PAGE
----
Pets: Haflinger horses are an old breed originating in the Tyrolean Alps
Kathy Lundberg | Contributor
The Haflinger is a versatile breed developed in the Alps as an all-around horse for work under harness and saddle. Its roots go back to the Middle Ages, but all modern Haflingers trace back to one foundation sire: 241 Folie, foaled in 1874.
The Haflinger’s calm, gentle nature, sturdy build, excellent endurance, and ability to thrive on little food suit it well for life in the mountains. This week the Bridle Path takes us to an ancestral farm at the foot of the German Alps, home to three fortunate Haflingers.
Bernried is a small, ancient town of 2,200 residents located on the Starnberger See (Lake) south of Munich. Bernried was first recognized as a town 1200 AD, but Roman coins found at the site of its old castle date from the fourth century. People have lived and farmed here for a very long time. Many of the original houses still standing in town were built in the 12th century.
The village layout reflects the realities of another era: houses arranged radially around the center for protection, communication and consolidation of resources. About one third of the large rectangular building was built for human habitation, with two to three floors of living space. The remainder of the building served as the barn, with a hay loft and animal stalls. The house and barn areas are separated by stone firewalls with heavy metal doors.
Animal paddocks extended outward from the barn portion of the building. With population growth and the appreciation of land in town, many of the original house/barn buildings have been converted into human living quarters.
Each of the original Bernried houses has rights to a community forest for wood to heat the home and a community meadow on which to graze animals, located on the outskirts of town. According to German law, if you do not use your forest for harvesting wood or your field for grazing animals, someone else can do so.
We had the special opportunity to visit the last remaining in-town farm of Josef Steigenberger, Mayor of Bernried, and his wife, Maria. The Steigenbergers raise cattle and chickens, and keep three Haflingers in their back yard.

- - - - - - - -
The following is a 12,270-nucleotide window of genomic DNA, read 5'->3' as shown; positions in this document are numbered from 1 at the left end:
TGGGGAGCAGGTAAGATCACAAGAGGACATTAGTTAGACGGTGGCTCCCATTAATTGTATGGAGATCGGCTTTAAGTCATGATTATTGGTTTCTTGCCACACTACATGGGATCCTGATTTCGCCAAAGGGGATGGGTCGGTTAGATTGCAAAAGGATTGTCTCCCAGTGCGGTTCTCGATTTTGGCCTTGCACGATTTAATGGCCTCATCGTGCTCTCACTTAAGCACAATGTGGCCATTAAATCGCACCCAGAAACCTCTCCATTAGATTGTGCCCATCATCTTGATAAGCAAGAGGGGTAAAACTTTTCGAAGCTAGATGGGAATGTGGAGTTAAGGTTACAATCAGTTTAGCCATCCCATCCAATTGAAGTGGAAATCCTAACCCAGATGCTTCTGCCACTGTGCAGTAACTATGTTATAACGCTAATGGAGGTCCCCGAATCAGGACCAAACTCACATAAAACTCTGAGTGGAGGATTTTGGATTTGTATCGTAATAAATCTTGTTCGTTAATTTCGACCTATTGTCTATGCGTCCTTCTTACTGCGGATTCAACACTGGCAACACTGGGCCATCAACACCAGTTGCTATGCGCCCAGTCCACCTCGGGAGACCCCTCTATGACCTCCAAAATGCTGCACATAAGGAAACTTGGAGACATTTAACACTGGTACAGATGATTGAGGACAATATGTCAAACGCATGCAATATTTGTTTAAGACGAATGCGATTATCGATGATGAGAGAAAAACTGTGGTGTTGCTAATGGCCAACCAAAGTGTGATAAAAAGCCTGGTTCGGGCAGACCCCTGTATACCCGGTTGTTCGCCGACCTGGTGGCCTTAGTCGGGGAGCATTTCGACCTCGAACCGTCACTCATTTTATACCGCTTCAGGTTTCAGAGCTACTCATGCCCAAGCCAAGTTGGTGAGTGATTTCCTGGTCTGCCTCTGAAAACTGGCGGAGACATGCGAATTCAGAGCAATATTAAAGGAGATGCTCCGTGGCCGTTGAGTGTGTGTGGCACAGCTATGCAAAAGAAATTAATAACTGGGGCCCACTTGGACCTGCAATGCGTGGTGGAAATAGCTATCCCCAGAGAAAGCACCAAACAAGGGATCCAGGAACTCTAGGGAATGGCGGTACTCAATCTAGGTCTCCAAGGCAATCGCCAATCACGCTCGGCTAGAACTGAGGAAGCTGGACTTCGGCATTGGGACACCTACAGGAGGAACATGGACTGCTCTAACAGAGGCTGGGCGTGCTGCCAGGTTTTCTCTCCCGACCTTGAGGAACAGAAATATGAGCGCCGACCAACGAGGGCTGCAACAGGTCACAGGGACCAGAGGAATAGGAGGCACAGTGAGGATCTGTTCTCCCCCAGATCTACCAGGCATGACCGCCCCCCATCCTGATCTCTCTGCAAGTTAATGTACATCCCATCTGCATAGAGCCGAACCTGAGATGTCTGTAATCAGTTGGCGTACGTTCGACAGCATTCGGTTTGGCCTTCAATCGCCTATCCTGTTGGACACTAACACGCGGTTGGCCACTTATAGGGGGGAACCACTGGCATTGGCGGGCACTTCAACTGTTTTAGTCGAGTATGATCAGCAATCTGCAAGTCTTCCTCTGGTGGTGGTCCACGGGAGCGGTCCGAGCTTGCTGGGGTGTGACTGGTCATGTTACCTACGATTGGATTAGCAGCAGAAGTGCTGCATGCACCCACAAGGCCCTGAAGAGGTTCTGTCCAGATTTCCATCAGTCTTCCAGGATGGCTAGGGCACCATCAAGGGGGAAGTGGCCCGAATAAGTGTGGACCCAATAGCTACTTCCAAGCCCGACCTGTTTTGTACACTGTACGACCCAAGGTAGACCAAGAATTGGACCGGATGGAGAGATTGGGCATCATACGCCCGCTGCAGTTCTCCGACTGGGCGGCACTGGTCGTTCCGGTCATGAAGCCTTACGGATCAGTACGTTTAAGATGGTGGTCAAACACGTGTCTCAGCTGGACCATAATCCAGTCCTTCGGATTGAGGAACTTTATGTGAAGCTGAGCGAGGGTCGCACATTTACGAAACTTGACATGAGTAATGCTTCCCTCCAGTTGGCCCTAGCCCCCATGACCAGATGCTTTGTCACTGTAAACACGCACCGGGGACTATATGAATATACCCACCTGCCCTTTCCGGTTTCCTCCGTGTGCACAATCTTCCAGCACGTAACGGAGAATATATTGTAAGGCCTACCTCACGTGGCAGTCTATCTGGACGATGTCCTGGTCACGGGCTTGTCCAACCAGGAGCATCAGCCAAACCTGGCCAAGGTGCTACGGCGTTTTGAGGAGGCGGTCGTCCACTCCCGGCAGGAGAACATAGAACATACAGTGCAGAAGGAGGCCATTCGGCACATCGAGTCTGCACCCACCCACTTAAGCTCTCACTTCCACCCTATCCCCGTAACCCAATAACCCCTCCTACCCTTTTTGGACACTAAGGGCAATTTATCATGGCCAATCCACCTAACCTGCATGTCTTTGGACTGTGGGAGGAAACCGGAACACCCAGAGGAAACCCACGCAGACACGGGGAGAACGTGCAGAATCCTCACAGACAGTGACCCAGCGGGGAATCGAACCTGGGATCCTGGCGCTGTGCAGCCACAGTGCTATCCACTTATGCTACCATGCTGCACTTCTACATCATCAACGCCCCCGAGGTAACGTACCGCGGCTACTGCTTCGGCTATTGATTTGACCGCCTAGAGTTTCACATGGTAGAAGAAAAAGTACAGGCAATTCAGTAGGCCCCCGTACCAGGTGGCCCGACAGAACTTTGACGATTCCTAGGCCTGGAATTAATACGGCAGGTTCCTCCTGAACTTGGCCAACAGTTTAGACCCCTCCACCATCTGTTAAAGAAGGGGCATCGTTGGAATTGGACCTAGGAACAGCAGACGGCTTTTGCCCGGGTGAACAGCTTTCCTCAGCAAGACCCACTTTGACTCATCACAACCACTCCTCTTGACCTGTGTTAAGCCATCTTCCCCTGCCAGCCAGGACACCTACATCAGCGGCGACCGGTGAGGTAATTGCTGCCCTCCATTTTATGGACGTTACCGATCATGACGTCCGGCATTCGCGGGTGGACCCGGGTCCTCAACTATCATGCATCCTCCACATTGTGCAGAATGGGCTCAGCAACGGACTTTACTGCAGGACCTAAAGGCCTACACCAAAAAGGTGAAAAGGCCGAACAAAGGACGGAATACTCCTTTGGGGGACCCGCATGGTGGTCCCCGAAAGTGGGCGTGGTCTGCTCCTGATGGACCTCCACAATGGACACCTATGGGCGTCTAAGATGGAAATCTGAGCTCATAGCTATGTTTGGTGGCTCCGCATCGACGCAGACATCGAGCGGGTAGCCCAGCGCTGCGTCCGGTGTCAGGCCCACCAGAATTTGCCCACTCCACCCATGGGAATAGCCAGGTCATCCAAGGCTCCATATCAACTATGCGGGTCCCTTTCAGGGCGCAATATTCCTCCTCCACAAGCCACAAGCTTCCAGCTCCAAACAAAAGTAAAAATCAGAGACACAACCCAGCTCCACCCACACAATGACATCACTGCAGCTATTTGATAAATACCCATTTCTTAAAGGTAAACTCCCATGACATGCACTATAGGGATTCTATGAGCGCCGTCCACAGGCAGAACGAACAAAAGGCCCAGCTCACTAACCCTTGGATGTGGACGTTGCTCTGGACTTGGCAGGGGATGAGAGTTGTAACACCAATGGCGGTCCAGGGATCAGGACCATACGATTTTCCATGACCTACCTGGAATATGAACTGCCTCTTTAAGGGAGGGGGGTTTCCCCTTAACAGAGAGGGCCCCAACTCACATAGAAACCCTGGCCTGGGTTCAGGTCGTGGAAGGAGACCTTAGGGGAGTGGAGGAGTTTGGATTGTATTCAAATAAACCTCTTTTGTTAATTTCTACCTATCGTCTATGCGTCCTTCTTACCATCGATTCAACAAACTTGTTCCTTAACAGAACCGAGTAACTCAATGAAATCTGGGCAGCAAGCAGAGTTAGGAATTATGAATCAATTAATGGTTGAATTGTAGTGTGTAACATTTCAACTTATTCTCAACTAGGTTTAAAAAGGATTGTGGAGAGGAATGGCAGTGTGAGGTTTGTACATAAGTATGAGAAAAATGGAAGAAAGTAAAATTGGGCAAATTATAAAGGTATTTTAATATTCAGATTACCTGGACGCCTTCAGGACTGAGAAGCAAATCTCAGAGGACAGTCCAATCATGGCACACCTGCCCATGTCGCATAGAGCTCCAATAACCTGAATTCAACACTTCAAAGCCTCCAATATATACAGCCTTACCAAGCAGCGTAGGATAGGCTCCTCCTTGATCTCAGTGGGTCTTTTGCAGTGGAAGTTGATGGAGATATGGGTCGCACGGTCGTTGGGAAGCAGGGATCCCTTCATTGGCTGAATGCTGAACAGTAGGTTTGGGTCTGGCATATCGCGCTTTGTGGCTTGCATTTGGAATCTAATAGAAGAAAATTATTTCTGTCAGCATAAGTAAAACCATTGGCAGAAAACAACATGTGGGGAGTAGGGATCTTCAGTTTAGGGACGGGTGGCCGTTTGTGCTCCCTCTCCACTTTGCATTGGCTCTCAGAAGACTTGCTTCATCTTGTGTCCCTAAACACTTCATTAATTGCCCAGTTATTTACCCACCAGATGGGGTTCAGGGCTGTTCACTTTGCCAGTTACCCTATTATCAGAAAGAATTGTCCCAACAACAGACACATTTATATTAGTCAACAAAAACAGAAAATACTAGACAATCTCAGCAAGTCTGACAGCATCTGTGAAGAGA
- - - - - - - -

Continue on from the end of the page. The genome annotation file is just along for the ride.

During the day, the cattle and horses go out to graze green fields overlooking the beautiful Starnberger See, shaded by tall, ancient trees. The chickens nosily wander out into the flower-lined streets, roosting in their cozy coop beneath the pear and apple trees at night.
Kathy Lundberg | Contributor
Mayor Steigenberger is an avid carriage driver and competes with his Haflingers in international competition and in competitions periodically held in Bernried. The geldings are hitched as a pair to one of two exquisitely refurbished and maintained carriages, each several hundred years old.
Haflingers are also excellent riding mounts. Although they are not tall, their compact, muscular build allows them to comfortably carry a grown man, with gear, or pull a considerable load, even over rough ground and steep grade.
They were used during World Wars I and II mainly to carry gear. Also during World Wars I and II, various horse breeds were mixed with Haflingers, producing a small stout war horse. After the wars, a concerted effort was made to refine the breed to the sporty leisure horse that it is today.
According to the breed standard, Haflingers stand 13.2 to 14.3 hands high (1 hand = 4 inches). Any shade of chestnut is acceptable, from very blonde to liver chestnut. Some dappling is permitted. The mane should be white or flaxen. The Haflinger’s stride should be long, elastic and rhythmic.
Haflingers can now be found on all continents. There are more than 10,000 Haflingers in North America. They are used in driving, dressage, jumping, and trail. Their popularity is a testament to their friendly nature, athleticism and versatility.